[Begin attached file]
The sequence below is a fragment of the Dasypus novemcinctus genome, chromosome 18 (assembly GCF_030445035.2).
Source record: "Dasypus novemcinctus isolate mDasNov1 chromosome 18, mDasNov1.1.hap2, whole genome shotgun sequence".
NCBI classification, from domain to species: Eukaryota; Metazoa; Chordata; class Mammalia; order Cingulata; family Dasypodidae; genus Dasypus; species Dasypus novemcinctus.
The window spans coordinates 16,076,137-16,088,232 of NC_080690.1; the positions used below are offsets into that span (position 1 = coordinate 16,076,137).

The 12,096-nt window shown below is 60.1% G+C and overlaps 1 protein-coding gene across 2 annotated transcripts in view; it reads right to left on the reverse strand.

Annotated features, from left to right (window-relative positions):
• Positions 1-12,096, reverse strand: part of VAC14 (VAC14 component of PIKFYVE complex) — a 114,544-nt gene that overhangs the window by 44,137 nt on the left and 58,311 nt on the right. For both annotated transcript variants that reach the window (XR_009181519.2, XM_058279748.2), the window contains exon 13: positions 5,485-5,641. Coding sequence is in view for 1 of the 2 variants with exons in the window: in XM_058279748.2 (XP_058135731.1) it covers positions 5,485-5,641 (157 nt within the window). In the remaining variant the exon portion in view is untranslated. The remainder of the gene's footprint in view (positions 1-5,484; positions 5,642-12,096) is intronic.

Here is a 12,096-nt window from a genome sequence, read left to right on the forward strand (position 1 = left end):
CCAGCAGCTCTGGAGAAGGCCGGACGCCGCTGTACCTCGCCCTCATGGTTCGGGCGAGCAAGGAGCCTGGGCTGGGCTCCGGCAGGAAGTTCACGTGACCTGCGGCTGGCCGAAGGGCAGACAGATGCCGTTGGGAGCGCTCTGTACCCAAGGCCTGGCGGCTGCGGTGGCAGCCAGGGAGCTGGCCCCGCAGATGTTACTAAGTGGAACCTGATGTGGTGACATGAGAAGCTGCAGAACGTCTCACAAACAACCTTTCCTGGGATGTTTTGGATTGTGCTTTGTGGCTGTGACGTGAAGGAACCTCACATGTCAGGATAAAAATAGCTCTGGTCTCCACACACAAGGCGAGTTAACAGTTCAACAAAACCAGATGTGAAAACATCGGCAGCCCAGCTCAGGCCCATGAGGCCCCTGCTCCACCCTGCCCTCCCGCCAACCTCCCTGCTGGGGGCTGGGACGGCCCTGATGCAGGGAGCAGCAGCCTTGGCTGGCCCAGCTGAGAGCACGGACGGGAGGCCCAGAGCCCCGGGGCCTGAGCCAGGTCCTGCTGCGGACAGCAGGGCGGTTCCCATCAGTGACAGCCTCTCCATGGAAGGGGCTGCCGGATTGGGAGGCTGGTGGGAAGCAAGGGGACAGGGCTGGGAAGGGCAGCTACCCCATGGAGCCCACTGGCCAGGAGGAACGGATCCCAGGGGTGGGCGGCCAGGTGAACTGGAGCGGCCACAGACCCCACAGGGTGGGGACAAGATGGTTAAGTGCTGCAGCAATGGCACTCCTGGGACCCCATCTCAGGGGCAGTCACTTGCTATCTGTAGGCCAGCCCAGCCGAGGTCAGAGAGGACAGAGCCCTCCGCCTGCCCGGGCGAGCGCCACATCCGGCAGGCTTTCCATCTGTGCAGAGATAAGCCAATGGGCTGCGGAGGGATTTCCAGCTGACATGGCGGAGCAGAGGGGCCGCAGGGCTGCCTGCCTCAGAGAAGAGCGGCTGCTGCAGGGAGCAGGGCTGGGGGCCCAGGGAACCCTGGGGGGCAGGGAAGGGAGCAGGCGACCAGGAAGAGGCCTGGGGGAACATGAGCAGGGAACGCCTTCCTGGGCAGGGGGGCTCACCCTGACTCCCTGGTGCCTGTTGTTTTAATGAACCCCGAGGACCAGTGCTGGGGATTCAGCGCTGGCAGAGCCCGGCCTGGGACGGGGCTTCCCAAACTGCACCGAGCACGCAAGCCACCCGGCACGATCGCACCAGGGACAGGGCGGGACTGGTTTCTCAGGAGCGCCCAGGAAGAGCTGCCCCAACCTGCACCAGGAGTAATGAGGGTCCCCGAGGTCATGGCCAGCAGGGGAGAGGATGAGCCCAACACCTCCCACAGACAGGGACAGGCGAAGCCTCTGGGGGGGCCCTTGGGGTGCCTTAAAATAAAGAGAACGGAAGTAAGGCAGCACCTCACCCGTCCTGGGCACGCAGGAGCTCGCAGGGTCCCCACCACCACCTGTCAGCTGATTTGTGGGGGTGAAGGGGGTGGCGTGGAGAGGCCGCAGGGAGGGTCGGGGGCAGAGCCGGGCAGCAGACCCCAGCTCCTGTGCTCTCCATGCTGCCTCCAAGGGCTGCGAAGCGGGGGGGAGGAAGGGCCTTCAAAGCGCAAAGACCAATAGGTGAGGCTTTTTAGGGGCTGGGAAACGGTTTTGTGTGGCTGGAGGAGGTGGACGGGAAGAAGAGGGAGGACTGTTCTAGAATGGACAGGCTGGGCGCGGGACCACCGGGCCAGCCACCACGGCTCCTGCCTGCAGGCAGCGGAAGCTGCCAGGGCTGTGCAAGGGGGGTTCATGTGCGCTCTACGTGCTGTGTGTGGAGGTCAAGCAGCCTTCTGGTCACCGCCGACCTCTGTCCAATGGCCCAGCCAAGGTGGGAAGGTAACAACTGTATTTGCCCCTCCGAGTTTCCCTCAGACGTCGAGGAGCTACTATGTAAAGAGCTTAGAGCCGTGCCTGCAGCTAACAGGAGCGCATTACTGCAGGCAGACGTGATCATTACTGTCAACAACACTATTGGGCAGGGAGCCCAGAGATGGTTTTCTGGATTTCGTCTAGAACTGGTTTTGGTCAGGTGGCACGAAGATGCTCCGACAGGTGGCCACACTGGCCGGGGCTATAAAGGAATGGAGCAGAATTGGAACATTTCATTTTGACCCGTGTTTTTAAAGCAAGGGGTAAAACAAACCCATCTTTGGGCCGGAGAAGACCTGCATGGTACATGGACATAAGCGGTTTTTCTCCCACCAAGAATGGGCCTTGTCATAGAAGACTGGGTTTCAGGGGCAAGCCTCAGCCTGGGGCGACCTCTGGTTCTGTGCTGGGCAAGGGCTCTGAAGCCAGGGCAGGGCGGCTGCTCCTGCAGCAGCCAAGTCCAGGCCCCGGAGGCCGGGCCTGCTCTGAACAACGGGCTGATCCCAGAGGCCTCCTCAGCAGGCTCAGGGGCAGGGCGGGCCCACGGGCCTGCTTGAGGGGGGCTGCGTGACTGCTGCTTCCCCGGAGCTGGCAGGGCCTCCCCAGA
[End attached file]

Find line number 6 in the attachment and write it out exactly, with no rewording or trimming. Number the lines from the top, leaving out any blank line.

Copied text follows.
Annotated features, from left to right (window-relative positions):